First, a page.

I had bigger plans for this trip to Athens than would see the light of day. I was going to spend all darn afternoon in town, and take a really nice springtime walk at the Botanical Gardens, and visit four places for the blog, and have a couple of beers at Trappeze. Then I had that first meal, recounted in the previous chapter, and, my stomach laden with more grease than I can remember having anywhere, ever, I began scaling back plans massively. There wasn’t going to be any beer, for starters. The thought of drinking anything other than water made my stomach hurt more. I made the decision to be a little more explicit about the effect it had on my system in this separate chapter, because it wasn’t that first restaurant’s fault that I put more food in my gut sixty minutes later.
I drove down 441 and took a right at Newton Bridge, and followed that into Athens. This puts you out on Prince, not far from Pulaski Street. Take a left down this old residential street, narrow enough before the locals took over a lane with street parking, and you’ll come to the old Leathers Building. This was once a factory, now repurposed as shops and a restaurant or two. Chuck Ramsey, the former executive chef at Athens’ Five & Ten, opened Pulaski Heights BBQ late last year. It has been getting rave reviews, but I’ll tell you, friends, that first greasepit meal left me in no state to enjoy the work here.
Over the years that we have been blogging and sampling more meals in a day, I think that I’ve become quite good at juggling portion sizes, spacing out small meals, getting some exercise, and doing enough things to ensure that I’m not going overboard on calories or overeating in a day. This strategy does not prepare me, however, for disasters like the morning’s, where just half a sandwich’s worth of meat contained as much grease as it had. Seriously, a small bowl of stew and half the meat from a sandwich and I wanted to sleep for a day. An hour later, when the poor girl at Pulaski Heights put that $11 tray of food in front of me, and I saw even more grease and juice streaming away from the pulled pork, I wanted to cry. If I’d gone to Bill’s, or Fresh Air, or Hot Thomas, each of whom serve the more traditionally dry chopped pork seen in this region’s barbecue, this would not have happened.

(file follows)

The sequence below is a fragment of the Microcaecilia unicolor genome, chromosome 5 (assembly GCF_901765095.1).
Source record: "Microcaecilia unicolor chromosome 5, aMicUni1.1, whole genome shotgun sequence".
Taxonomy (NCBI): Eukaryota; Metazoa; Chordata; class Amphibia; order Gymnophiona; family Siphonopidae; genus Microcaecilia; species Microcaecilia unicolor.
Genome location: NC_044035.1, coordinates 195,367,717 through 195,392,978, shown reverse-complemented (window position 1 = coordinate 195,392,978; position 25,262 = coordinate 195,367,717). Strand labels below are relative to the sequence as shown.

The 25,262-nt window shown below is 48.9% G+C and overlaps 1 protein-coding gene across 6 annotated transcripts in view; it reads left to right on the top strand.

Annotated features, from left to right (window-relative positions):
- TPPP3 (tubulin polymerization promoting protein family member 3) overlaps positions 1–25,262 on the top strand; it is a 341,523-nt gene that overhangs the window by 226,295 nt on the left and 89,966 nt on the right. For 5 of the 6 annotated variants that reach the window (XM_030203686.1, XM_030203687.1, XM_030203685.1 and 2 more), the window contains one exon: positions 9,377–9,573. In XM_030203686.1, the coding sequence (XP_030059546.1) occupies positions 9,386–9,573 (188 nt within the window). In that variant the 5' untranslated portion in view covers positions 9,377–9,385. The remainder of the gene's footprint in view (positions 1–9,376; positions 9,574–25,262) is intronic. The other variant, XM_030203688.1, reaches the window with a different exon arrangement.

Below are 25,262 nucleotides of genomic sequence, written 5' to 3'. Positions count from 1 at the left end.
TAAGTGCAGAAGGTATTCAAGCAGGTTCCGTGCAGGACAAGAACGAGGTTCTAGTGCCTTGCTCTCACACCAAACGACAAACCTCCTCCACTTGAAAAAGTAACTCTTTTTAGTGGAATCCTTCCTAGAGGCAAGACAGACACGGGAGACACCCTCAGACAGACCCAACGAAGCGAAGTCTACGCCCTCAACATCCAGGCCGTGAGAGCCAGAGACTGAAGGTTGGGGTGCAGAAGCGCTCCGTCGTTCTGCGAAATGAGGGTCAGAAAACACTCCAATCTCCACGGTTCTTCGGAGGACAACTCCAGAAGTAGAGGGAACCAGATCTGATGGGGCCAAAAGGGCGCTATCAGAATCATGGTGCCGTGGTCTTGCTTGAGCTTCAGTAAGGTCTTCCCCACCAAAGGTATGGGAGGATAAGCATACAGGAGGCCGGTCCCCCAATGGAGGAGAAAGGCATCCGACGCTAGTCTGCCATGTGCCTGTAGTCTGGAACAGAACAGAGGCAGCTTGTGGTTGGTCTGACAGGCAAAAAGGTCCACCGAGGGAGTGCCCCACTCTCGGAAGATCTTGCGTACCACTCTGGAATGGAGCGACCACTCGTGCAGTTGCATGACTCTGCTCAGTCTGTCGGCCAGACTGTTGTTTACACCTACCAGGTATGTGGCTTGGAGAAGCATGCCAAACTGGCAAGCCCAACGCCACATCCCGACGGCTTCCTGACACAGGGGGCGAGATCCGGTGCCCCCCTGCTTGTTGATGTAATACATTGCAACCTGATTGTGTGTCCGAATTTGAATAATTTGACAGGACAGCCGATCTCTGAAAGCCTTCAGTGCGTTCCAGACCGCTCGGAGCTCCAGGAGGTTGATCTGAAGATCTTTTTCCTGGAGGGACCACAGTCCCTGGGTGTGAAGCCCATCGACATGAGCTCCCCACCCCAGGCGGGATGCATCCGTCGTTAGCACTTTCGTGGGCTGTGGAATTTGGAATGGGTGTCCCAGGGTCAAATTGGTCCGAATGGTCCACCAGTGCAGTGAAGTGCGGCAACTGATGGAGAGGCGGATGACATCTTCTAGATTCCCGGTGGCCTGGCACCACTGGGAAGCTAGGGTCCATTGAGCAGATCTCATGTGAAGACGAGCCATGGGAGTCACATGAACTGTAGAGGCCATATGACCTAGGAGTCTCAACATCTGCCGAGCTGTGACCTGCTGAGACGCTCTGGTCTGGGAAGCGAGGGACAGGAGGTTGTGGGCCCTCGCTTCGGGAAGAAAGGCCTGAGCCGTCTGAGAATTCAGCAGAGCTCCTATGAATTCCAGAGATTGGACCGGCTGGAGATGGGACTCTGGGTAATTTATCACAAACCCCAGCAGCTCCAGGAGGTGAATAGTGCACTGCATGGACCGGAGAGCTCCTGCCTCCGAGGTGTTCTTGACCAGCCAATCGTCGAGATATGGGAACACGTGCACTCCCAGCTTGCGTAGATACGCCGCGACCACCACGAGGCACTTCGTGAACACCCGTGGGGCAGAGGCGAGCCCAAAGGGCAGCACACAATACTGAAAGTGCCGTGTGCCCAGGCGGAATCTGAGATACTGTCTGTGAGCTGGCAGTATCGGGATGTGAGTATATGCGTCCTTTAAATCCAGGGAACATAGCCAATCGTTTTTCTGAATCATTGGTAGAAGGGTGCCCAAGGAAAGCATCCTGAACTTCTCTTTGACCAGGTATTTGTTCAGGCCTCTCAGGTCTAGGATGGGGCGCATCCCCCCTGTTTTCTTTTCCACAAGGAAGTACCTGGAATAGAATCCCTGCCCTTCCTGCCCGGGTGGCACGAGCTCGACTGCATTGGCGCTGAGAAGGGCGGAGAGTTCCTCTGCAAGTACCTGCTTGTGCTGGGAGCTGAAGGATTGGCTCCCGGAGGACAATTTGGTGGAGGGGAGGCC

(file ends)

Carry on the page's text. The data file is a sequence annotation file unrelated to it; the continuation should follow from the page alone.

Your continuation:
Now that I’ve frightened you, let me walk that back. Had I not ruined the day with that first meal, this probably would have been perfectly acceptable. Perhaps fortune wasn’t on my side, and the barbecue that Pulaski Heights served me was a little fattier than it usually is, but it was really not excessive, just unpleasantly surprising under the circumstances. Unlike the previous meal, this meat had a very nice and smoky flavor, and had been given an interesting bath of rubs and spices. It was juicy enough that, especially considering the situation, the spicy vinegar sauce was completely unnecessary. The sweet tomato sauce was really wonderful, and, since I typically prefer vinegar sauces to tomato sauces, I was curiously pleased to find that I enjoyed the sample of that a little more, but, again, my meal simply didn’t need any more juices or sauces or anything like that.
For all that Cabin Creek had previously done wrong with their greasy pork, their stew had been completely amazing. Pulaski Heights’ version did not compare, did not come close. There was too much corn in it, and it simply didn’t have the lasting flavor of the Cabin Creek’s stew. On the other hand, the vinegar lime slaw was really good. Given another opportunity to visit, I would be totally willing to come here on an empty stomach to give Ramsey another chance and try the pulled pork and slaw again, and sample a different additional side. It would be worth another trip just to have some of those wonderful house-made pickles.
But after the earlier meal, just the small amounts of fat and grease of this trip was like a heavyweight punch to my gut. I already knew going in that there would be no beer this day. Nor would there be any crepes, milkshakes, or long walks, either. At this point, all I wanted to do was go somewhere and sit for a while and let my system recover for a few hours, have a last snack and limp home. Uggh.
Other blog posts about Pulaski Heights:
Enjoy barbecue? You can see all the barbecue restaurants that we have visited for our blog on this map, with links back to the original blog posts. It’s terrific for anybody planning a barbecue road trip through the southeast!